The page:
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The Big Sleep

Page history last edited by Jon 13 years, 3 months ago

Chandler, Raymond - The Big Sleep (1939)


By 1939 Chandler's pieces were getting progressively longer and more complex; finally he joined together several of his stories to form his first novel, The Big Sleep. Parts of this book are very well written, including the opening visit to a millionaire's greenhouse, and the aftermath of the first murder at a hill side house. But the book fails to cohere as a whole, and shares much of the overall weaknesses of his recent short stories.


The best part of The Big Sleep is the ending. This apostrophe to death is magnificently written, and recalls such Elizabethan essays on the same subject as the finale of Sir Walter Raleigh's The History of the World (1610). Chandler's skill with words reached new heights here, a skill that carried over into his next novel, Farewell, My Lovely (1940).


Mike Grost.


Very over-rated.  The plot lacks focus—some of the scenes (notably the gambling scene in Ch. 22, and the scene in the next chapter between Marlowe and Vivian) are excellent, but the story seems to be a loosely-woven series of set-pieces rather than a coherent narrative, probably because Chandler reworked several of his short stories.  There are too many loose ends, most famously who killed the chauffeur.  The plot is really ‘wasps in a jar’.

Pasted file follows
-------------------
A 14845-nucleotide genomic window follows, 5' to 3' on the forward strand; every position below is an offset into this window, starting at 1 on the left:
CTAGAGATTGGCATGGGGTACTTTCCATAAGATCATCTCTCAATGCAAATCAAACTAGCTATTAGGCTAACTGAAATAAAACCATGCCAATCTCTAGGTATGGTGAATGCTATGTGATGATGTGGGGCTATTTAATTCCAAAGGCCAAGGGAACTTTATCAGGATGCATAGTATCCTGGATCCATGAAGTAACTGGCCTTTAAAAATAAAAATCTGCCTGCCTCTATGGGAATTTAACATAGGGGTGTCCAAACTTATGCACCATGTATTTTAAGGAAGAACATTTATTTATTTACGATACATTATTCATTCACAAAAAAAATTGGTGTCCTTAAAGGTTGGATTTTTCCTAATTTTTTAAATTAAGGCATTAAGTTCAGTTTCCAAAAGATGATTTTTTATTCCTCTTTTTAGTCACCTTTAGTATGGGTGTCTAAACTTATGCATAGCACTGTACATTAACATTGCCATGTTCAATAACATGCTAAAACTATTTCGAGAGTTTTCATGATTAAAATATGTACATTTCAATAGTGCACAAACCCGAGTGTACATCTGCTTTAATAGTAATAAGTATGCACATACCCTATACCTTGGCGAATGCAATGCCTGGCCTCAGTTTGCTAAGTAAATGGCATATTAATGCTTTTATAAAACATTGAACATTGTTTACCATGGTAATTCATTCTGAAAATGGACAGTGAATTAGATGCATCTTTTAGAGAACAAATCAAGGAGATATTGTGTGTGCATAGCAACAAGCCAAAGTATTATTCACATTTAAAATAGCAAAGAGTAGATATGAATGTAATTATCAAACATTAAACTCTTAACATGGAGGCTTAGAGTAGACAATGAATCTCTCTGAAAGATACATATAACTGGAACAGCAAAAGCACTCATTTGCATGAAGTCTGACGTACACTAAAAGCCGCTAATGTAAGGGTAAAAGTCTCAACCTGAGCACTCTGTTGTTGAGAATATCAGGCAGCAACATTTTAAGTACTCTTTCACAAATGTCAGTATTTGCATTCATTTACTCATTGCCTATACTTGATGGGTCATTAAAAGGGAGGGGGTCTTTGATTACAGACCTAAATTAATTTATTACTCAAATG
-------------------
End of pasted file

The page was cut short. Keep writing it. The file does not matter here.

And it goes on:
Is Chandler’s style any good?  (Heresy!)  Over-descriptive and staccato short sentences, as in late Bailey or Hemingway, make for uphill reading (e.g., description of Vivian on p. 22), slow everything down, and get in the way of the story.


Nick Fuller



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